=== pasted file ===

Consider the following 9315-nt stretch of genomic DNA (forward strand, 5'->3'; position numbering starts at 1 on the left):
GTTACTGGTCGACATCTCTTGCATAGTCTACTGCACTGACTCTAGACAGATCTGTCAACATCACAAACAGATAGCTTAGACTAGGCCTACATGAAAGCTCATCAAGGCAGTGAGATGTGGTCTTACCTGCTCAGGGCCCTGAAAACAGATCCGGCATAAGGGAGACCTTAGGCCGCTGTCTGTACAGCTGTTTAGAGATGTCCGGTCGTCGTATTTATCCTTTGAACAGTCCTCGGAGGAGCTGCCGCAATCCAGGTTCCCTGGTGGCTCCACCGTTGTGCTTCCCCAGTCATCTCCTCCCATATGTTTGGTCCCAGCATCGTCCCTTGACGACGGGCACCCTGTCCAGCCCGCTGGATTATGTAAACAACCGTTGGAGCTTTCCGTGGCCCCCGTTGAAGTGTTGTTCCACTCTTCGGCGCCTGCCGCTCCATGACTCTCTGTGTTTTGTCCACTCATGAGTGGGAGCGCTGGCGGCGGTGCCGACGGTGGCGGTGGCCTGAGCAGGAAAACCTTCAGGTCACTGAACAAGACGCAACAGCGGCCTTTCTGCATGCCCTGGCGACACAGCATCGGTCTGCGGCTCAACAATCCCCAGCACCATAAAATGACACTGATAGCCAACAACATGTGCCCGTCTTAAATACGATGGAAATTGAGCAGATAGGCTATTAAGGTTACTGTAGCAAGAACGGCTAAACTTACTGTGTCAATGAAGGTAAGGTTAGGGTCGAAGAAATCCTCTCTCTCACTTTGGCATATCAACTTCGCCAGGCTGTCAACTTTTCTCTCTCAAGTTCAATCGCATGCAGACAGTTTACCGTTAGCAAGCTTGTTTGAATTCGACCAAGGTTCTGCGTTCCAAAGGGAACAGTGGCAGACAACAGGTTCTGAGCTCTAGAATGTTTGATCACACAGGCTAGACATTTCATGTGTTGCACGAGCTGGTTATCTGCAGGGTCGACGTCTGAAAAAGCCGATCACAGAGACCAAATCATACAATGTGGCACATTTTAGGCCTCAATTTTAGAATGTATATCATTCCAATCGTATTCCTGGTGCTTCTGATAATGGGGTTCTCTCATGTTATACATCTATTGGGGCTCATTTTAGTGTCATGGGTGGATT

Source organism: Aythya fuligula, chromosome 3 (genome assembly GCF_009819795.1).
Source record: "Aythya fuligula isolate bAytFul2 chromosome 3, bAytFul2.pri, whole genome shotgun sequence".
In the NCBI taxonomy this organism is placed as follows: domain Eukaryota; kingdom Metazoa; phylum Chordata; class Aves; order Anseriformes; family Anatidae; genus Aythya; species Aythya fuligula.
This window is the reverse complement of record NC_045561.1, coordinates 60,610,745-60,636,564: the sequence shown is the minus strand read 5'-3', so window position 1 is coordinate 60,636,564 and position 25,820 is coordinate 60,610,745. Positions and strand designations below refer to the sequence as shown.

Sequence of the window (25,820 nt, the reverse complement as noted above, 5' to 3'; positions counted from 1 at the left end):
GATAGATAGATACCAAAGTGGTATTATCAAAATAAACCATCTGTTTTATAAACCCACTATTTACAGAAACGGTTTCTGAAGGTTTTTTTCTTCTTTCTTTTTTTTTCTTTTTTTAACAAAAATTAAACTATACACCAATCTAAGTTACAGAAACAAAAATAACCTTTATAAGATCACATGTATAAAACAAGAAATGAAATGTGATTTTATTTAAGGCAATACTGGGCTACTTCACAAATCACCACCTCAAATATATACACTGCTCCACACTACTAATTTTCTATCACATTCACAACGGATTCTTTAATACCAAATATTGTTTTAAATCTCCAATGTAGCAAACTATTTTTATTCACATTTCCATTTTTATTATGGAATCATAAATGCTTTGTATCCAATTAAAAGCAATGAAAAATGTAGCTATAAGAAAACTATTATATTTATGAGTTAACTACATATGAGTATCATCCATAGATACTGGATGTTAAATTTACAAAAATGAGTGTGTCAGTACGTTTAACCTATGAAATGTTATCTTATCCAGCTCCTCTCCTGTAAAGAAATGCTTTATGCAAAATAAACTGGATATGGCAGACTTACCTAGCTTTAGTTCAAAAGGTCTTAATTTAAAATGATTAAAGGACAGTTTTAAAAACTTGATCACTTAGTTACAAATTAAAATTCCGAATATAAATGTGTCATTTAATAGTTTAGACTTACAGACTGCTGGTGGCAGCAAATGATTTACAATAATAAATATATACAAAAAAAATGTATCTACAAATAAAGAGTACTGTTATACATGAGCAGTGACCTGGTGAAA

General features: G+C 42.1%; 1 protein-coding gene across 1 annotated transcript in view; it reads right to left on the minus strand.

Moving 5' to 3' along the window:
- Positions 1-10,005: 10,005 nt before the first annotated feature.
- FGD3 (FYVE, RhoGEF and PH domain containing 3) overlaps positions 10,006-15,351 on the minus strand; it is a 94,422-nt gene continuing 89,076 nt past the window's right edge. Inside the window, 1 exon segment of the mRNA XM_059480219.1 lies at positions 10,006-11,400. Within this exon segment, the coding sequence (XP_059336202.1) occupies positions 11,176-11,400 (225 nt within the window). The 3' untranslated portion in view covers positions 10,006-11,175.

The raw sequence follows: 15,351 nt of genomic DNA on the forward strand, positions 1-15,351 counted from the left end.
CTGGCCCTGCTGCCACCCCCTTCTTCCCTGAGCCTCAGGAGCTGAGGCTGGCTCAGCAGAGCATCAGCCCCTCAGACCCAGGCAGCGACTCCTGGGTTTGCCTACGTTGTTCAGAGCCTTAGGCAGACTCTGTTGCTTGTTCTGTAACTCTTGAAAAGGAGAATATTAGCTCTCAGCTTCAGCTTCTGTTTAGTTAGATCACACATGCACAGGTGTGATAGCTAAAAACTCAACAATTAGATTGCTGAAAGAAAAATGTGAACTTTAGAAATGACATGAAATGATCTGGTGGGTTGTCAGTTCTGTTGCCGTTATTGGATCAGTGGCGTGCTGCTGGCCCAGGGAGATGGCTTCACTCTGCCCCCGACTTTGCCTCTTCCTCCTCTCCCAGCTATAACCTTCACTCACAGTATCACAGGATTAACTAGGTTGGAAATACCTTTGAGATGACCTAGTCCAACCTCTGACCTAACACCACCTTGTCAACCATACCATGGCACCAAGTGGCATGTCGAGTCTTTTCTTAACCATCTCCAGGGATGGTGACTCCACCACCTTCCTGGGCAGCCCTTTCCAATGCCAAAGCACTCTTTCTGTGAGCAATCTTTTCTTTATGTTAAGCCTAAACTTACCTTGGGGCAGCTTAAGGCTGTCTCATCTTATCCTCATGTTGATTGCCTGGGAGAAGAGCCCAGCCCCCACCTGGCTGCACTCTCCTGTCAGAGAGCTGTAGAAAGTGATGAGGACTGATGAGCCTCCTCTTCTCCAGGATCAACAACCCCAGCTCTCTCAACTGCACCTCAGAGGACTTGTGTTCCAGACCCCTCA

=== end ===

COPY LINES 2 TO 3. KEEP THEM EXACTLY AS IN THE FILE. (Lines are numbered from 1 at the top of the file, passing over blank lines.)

GTTACTGGTCGACATCTCTTGCATAGTCTACTGCACTGACTCTAGACAGATCTGTCAACATCACAAACAGATAGCTTAGACTAGGCCTACATGAAAGCTCATCAAGGCAGTGAGATGTGGTCTTACCTGCTCAGGGCCCTGAAAACAGATCCGGCATAAGGGAGACCTTAGGCCGCTGTCTGTACAGCTGTTTAGAGATGTCCGGTCGTCGTATTTATCCTTTGAACAGTCCTCGGAGGAGCTGCCGCAATCCAGGTTCCCTGGTGGCTCCACCGTTGTGCTTCCCCAGTCATCTCCTCCCATATGTTTGGTCCCAGCATCGTCCCTTGACGACGGGCACCCTGTCCAGCCCGCTGGATTATGTAAACAACCGTTGGAGCTTTCCGTGGCCCCCGTTGAAGTGTTGTTCCACTCTTCGGCGCCTGCCGCTCCATGACTCTCTGTGTTTTGTCCACTCATGAGTGGGAGCGCTGGCGGCGGTGCCGACGGTGGCGGTGGCCTGAGCAGGAAAACCTTCAGGTCACTGAACAAGACGCAACAGCGGCCTTTCTGCATGCCCTGGCGACACAGCATCGGTCTGCGGCTCAACAATCCCCAGCACCATAAAATGACACTGATAGCCAACAACATGTGCCCGTCTTAAATACGATGGAAATTGAGCAGATAGGCTATTAAGGTTACTGTAGCAAGAACGGCTAAACTTACTGTGTCAATGAAGGTAAGGTTAGGGTCGAAGAAATCCTCTCTCTCACTTTGGCATATCAACTTCGCCAGGCTGTCAACTTTTCTCTCTCAAGTTCAATCGCATGCAGACAGTTTACCGTTAGCAAGCTTGTTTGAATTCGACCAAGGTTCTGCGTTCCAAAGGGAACAGTGGCAGACAACAGGTTCTGAGCTCTAGAATGTTTGATCACACAGGCTAGACATTTCATGTGTTGCACGAGCTGGTTATCTGCAGGGTCGACGTCTGAAAAAGCCGATCACAGAGACCAAATCATACAATGTGGCACATTTTAGGCCTCAATTTTAGAATGTATATCATTCCAATCGTATTCCTGGTGCTTCTGATAATGGGGTTCTCTCATGTTATACATCTATTGGGGCTCATTTTAGTGTCATGGGTGGATT

Source organism: Aythya fuligula, chromosome 3 (genome assembly GCF_009819795.1).